Addressing an artist’s engagement with critique as embodied in an instance of a formalized research process, this text elaborates three distinct phases of association. First it looks at one particular theory of critique that informed the conception of an artwork. Then it looks at how the artwork put that theory into practice; how the theory was embodied, and finally, the issue of how the artwork inflects the theory, when that inflection may be seen as the action of critique upon critique.
Specifically, the understanding of ‘critique’ that this text elaborates (in the form of the report upon the theory for an artwork) is ‘immanent critique’. Informed by Marxist theory, this aims to ‘recognise and free the future from its distorted form in the present’ – as defined by Walter Benjamin. (As such, its values are not transcendental, but found in experience or a ‘work’.) It is Benjamin’s discussion of the politics of immanent critique, and the tactics that those politics imply, that informs the artwork’s theory more precisely. In particular, this article is concerned to assess how immanent critique is advanced by the semiotic method Benjamin proposed for the 'Arcades Project', and the role of the pseudonym, which he deployed too, in order to advance his critical objectives.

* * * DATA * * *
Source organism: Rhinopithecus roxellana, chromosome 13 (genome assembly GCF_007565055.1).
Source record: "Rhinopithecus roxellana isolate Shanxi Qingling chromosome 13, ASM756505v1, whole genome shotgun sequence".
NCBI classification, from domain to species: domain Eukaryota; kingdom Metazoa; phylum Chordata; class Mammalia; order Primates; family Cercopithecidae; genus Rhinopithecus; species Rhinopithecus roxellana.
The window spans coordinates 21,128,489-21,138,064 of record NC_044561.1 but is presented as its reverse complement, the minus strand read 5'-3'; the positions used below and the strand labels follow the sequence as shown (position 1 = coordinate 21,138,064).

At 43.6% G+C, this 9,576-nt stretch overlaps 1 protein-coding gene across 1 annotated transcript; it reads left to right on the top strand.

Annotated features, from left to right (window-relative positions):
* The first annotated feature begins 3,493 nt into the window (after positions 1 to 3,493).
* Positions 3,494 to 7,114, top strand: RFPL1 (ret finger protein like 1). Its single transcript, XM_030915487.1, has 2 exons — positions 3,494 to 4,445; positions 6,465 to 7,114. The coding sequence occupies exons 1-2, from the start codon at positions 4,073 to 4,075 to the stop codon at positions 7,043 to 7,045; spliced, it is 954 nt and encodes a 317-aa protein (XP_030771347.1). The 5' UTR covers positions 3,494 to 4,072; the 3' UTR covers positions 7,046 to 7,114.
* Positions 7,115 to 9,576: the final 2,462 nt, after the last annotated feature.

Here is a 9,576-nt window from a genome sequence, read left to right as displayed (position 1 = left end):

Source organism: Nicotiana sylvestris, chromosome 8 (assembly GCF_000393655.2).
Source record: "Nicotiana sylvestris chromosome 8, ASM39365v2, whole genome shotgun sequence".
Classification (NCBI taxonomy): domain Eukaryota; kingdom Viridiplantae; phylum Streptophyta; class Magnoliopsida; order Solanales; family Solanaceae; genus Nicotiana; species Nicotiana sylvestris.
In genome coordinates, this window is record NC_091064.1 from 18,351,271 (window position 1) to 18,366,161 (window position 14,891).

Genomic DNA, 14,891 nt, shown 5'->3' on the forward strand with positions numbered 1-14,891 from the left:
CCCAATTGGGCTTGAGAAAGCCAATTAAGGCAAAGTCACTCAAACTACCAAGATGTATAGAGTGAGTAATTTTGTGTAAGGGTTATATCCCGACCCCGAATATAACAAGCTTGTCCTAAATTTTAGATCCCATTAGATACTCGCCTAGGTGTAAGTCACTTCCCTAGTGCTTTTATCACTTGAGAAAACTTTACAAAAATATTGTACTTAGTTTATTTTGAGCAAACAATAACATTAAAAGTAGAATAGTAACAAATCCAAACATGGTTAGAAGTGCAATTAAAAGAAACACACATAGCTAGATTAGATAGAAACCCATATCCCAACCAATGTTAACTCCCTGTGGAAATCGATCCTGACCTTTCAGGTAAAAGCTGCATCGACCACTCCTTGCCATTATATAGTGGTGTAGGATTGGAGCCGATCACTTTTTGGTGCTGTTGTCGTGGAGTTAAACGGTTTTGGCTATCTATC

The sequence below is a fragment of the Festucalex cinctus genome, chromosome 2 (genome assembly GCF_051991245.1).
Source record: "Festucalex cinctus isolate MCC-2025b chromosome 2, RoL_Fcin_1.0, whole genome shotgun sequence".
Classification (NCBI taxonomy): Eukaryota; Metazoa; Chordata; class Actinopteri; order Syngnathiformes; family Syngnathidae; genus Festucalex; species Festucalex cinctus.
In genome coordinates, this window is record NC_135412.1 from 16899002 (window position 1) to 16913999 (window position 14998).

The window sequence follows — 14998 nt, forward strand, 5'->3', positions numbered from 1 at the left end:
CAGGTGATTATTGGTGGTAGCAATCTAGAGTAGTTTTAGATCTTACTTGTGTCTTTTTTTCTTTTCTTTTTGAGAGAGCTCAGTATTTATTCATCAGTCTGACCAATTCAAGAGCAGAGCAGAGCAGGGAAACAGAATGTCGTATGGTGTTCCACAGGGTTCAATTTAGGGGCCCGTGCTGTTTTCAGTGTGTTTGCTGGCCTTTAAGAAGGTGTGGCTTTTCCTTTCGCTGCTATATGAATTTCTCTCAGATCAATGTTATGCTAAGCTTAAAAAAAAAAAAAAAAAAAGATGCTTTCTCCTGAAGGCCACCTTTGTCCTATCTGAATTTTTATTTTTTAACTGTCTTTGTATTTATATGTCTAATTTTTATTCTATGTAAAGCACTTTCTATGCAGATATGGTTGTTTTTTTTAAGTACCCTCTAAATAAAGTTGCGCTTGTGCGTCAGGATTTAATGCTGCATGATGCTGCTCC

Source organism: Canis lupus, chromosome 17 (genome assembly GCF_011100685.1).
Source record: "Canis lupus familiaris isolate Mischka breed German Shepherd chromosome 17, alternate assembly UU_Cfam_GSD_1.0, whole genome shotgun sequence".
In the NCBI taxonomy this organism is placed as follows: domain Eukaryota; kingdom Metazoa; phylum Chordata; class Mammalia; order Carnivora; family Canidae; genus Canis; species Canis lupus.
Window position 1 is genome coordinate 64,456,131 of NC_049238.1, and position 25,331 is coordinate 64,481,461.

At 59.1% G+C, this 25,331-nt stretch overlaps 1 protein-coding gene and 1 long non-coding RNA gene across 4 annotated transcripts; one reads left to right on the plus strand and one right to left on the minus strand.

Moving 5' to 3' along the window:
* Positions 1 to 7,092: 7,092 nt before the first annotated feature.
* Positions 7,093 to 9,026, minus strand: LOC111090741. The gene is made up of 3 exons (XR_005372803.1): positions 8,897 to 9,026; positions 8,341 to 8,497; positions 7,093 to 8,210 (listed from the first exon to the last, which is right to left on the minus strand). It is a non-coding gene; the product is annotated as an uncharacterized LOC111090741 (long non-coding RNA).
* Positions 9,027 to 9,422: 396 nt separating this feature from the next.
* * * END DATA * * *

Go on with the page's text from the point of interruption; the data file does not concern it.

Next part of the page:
Reviewing how these tactics for immanent critique were adopted by an artwork – 'The Faust Supplement 2002' – the article then turns to the question of how the actuality of practice adapted them. In mapping the gaps that open up between the ‘theory’ and ‘the practice’, the text proposes practice as a medium of critique in its double sense of acting for (a specified) critique and being critical (of that critique). It notes that the recognition of this mediation has been encouraged by the institution of ‘research in art-practice’. The article concludes by proposing that ‘critical practice’ maybe re-signified to emphasize the criticality of practice – distinct from its deployment of the theories that inform it.